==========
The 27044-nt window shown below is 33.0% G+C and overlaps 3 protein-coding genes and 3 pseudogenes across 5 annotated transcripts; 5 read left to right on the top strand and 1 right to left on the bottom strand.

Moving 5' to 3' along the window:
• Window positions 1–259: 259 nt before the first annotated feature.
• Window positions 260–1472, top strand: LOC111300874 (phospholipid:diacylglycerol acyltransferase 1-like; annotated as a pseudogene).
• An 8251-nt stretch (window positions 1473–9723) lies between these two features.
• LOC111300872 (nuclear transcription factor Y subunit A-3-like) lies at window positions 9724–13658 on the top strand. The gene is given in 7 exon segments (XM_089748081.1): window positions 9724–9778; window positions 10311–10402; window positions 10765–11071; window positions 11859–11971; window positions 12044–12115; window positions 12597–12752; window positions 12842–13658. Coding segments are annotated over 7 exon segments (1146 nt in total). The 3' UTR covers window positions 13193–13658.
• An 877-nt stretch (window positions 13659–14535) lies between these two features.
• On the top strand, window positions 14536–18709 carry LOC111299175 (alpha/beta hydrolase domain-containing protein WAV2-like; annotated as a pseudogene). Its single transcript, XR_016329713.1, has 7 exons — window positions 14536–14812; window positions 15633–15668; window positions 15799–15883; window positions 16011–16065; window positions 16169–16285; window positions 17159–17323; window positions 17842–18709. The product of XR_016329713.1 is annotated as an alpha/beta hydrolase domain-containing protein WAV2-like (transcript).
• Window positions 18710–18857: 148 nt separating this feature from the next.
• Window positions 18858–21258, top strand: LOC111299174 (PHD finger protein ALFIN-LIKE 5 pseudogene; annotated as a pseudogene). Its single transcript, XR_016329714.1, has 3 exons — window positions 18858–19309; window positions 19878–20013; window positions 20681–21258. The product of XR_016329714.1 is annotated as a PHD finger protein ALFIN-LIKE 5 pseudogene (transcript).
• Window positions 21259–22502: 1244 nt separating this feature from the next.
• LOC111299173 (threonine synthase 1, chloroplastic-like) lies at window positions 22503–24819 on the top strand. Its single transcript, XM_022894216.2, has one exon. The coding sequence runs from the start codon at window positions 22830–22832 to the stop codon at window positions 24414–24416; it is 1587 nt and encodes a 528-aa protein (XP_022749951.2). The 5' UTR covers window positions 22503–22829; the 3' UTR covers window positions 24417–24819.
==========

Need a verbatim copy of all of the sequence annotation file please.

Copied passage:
The 27044-nt window shown below is 33.0% G+C and overlaps 3 protein-coding genes and 3 pseudogenes across 5 annotated transcripts; 5 read left to right on the top strand and 1 right to left on the bottom strand.

Moving 5' to 3' along the window:
• Window positions 1–259: 259 nt before the first annotated feature.
• Window positions 260–1472, top strand: LOC111300874 (phospholipid:diacylglycerol acyltransferase 1-like; annotated as a pseudogene).
• An 8251-nt stretch (window positions 1473–9723) lies between these two features.
• LOC111300872 (nuclear transcription factor Y subunit A-3-like) lies at window positions 9724–13658 on the top strand. The gene is given in 7 exon segments (XM_089748081.1): window positions 9724–9778; window positions 10311–10402; window positions 10765–11071; window positions 11859–11971; window positions 12044–12115; window positions 12597–12752; window positions 12842–13658. Coding segments are annotated over 7 exon segments (1146 nt in total). The 3' UTR covers window positions 13193–13658.
• An 877-nt stretch (window positions 13659–14535) lies between these two features.
• On the top strand, window positions 14536–18709 carry LOC111299175 (alpha/beta hydrolase domain-containing protein WAV2-like; annotated as a pseudogene). Its single transcript, XR_016329713.1, has 7 exons — window positions 14536–14812; window positions 15633–15668; window positions 15799–15883; window positions 16011–16065; window positions 16169–16285; window positions 17159–17323; window positions 17842–18709. The product of XR_016329713.1 is annotated as an alpha/beta hydrolase domain-containing protein WAV2-like (transcript).
• Window positions 18710–18857: 148 nt separating this feature from the next.
• Window positions 18858–21258, top strand: LOC111299174 (PHD finger protein ALFIN-LIKE 5 pseudogene; annotated as a pseudogene). Its single transcript, XR_016329714.1, has 3 exons — window positions 18858–19309; window positions 19878–20013; window positions 20681–21258. The product of XR_016329714.1 is annotated as a PHD finger protein ALFIN-LIKE 5 pseudogene (transcript).
• Window positions 21259–22502: 1244 nt separating this feature from the next.
• LOC111299173 (threonine synthase 1, chloroplastic-like) lies at window positions 22503–24819 on the top strand. Its single transcript, XM_022894216.2, has one exon. The coding sequence runs from the start codon at window positions 22830–22832 to the stop codon at window positions 24414–24416; it is 1587 nt and encodes a 528-aa protein (XP_022749951.2). The 5' UTR covers window positions 22503–22829; the 3' UTR covers window positions 24417–24819.